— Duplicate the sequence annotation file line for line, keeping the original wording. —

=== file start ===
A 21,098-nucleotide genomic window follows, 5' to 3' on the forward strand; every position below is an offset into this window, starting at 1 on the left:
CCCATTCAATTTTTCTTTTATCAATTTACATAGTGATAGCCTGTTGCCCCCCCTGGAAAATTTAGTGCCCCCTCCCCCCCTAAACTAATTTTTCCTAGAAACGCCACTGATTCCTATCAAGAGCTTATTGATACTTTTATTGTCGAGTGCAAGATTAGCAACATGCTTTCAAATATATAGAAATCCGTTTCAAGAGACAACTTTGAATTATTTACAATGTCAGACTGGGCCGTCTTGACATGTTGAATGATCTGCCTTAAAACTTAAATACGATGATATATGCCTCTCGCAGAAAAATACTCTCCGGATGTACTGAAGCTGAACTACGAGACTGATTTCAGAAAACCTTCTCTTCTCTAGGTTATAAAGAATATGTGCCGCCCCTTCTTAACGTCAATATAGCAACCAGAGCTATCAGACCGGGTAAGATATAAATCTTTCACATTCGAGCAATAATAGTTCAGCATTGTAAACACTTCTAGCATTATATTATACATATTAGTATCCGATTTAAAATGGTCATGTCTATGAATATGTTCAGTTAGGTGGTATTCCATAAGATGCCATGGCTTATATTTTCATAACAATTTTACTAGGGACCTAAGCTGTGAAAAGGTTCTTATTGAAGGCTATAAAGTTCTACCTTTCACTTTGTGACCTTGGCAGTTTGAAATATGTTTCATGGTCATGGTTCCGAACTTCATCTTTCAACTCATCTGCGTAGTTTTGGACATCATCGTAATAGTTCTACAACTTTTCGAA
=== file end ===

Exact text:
A 21,098-nucleotide genomic window follows, 5' to 3' on the forward strand; every position below is an offset into this window, starting at 1 on the left:
CCCATTCAATTTTTCTTTTATCAATTTACATAGTGATAGCCTGTTGCCCCCCCTGGAAAATTTAGTGCCCCCTCCCCCCCTAAACTAATTTTTCCTAGAAACGCCACTGATTCCTATCAAGAGCTTATTGATACTTTTATTGTCGAGTGCAAGATTAGCAACATGCTTTCAAATATATAGAAATCCGTTTCAAGAGACAACTTTGAATTATTTACAATGTCAGACTGGGCCGTCTTGACATGTTGAATGATCTGCCTTAAAACTTAAATACGATGATATATGCCTCTCGCAGAAAAATACTCTCCGGATGTACTGAAGCTGAACTACGAGACTGATTTCAGAAAACCTTCTCTTCTCTAGGTTATAAAGAATATGTGCCGCCCCTTCTTAACGTCAATATAGCAACCAGAGCTATCAGACCGGGTAAGATATAAATCTTTCACATTCGAGCAATAATAGTTCAGCATTGTAAACACTTCTAGCATTATATTATACATATTAGTATCCGATTTAAAATGGTCATGTCTATGAATATGTTCAGTTAGGTGGTATTCCATAAGATGCCATGGCTTATATTTTCATAACAATTTTACTAGGGACCTAAGCTGTGAAAAGGTTCTTATTGAAGGCTATAAAGTTCTACCTTTCACTTTGTGACCTTGGCAGTTTGAAATATGTTTCATGGTCATGGTTCCGAACTTCATCTTTCAACTCATCTGCGTAGTTTTGGACATCATCGTAATAGTTCTACAACTTTTCGAA